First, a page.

- An implanted programmable neuropulse generator (IPG) with its rechargeable battery which can be charged via a wireless power charger
- Connecting wires
- Leads or electrodes which can be percutaneous or paddle type
- Physician programmer to adjust the stimulation settings
- Handheld patient programmer device to customise the stimulation
In order to be effective the area of paraesthesia induced by the SCS must overlap the area of pain. At present up to 16 electrodes can be stimulated by one system. So a patient may have one 4-lead electrode to up to four 4-lead or two 8-lead electrodes.
Insertion procedures and techniques
SCS implantation involves a trial phase (usually seven days), in which the electrode is placed at the desired level, anchored to the interspinous ligament and connected via the connecting wires to an external stimulator. The stimulation is started to achieve the desired level and the patient is sent home.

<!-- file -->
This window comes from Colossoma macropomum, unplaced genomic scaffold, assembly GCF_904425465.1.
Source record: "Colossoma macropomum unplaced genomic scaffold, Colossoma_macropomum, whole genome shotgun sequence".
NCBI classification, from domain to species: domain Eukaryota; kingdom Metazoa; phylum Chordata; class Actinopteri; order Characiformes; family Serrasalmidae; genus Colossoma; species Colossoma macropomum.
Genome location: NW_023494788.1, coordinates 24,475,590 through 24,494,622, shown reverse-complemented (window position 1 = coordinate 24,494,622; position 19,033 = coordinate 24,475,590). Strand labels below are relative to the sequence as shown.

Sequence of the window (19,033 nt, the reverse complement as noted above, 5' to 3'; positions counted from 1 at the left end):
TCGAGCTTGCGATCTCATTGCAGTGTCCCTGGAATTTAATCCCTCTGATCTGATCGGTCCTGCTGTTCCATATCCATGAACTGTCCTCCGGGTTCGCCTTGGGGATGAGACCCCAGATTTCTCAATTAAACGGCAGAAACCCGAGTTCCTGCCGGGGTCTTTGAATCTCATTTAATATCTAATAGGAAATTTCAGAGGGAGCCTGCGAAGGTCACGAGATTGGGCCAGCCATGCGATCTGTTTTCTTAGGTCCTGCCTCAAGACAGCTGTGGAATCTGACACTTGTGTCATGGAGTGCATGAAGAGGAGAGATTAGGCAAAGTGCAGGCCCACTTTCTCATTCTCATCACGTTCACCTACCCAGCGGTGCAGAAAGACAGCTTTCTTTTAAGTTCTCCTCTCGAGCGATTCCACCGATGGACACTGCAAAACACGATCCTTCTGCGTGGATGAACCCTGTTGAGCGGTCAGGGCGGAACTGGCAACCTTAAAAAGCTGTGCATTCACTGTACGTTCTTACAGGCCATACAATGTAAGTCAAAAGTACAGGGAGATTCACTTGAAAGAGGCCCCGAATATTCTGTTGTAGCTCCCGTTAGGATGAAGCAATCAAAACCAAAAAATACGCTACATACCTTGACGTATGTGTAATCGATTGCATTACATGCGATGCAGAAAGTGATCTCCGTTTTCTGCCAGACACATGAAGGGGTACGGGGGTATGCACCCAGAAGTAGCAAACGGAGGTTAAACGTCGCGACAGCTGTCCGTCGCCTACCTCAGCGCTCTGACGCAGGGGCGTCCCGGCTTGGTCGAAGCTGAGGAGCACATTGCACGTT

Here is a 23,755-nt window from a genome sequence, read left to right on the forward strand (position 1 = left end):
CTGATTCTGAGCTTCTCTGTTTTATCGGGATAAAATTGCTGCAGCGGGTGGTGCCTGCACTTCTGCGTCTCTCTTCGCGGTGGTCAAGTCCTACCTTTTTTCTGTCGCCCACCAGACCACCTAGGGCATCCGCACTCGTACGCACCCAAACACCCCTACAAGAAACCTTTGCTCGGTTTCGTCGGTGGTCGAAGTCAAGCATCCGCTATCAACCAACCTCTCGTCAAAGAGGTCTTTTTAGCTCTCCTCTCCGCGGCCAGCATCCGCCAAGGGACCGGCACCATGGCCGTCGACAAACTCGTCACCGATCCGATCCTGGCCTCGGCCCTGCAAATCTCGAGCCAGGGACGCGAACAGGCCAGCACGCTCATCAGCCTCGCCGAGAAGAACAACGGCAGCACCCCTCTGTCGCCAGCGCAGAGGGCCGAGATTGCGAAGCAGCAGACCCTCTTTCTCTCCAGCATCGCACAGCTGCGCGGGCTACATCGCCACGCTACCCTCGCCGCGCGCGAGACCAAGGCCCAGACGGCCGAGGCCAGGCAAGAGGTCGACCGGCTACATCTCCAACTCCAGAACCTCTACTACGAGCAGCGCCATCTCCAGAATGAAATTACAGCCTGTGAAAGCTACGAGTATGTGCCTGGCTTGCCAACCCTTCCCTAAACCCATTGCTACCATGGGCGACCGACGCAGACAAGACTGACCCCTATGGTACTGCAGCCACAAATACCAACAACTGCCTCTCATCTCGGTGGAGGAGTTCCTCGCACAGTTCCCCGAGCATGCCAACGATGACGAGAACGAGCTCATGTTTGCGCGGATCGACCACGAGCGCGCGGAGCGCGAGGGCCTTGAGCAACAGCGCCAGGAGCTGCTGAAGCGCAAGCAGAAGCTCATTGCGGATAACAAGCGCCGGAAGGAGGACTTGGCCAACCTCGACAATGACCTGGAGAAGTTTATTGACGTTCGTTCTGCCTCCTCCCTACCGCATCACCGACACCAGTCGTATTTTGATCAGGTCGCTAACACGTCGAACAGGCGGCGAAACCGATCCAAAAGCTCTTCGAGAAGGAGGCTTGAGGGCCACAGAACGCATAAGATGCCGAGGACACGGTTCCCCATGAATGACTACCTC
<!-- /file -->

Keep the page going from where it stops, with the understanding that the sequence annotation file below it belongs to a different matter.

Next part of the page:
When the patient returns and once the screening criteria are met, the IPG is permanently implanted subcutaneously below the rib cage.
Programming involves selecting the electrode stimulating configuration, adjusting the amplitude, width and frequency of electrical pulses.
Amplitude is set within a range of 0–10V according to the type of electrode used and the type of nerves stimulated. Lower voltage is chosen for peripheral nerves and paddle type electrodes. Ideally paraesthesia should be felt between 2 and 4V. Pulse width usually varies from 100 to 400 microsec.
Widening the pulse width will also broaden the area of paraesthesia. Frequency of pulse wave is usually between 20 and 120Hz. It is generally used for 1-2 hours, 3-4 times everyday